Ageism and sexism amongst young computer scientists

Research output: Chapter in Book/Report/Conference proceedingChapter


A study was undertaken with 189 young computer science students to assess whether as future developers of technologies for older people, they have ageist and sexist attitudes about people as users of technology. They were shown a picture of either a young or old woman or man and asked to assess the likelihood that this person would use a desktop computer, laptop computer and a smartphone, and their level of expertise in each of these technologies. The results showed that the students did have negative perceptions of the older people in comparison to young people. They although thought that women were less expert with the technologies than men, although there was not difference in the likelihood of them using the technology. However, there was no evidence of a “double standard” of older women being perceived particularly negatively.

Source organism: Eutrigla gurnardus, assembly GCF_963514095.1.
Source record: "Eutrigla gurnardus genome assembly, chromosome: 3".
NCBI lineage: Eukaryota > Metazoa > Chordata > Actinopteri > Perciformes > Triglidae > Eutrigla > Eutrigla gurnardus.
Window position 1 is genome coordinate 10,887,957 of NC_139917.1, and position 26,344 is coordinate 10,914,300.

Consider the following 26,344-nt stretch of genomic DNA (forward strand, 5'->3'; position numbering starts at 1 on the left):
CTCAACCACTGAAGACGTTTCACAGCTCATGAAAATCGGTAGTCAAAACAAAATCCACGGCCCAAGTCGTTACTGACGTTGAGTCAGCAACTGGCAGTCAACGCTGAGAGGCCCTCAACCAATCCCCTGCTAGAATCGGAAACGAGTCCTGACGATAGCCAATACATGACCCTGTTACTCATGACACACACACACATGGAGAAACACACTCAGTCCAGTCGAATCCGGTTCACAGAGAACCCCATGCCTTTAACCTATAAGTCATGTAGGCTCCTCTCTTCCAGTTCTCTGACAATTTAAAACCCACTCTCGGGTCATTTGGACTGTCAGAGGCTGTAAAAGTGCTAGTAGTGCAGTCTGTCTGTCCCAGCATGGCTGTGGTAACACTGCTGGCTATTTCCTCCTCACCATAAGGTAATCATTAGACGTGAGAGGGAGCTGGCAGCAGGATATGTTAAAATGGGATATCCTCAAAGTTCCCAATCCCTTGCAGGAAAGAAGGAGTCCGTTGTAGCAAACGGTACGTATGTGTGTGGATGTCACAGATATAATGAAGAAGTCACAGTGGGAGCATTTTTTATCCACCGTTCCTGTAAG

Original languageEnglish
Title of host publicationComputers Helping people with Special Needs
Subtitle of host publicationProceedings of 16th International Conference, ICCHP 2018
EditorsKlaus Miesenberger, Georgios Kouroupetroglou
Place of PublicationCham, Switerland
Number of pages4
VolumeLNCS 10897
ISBN (Electronic)978-3-319-94274-2
ISBN (Print)978-3-319-94273-5
Publication statusPublished - 11 Jul 2018


  • perceptions of older people
  • ageism
  • perceptions of older women
  • sexism
  • perceptions of technology use
  • perceptions of technology expertise

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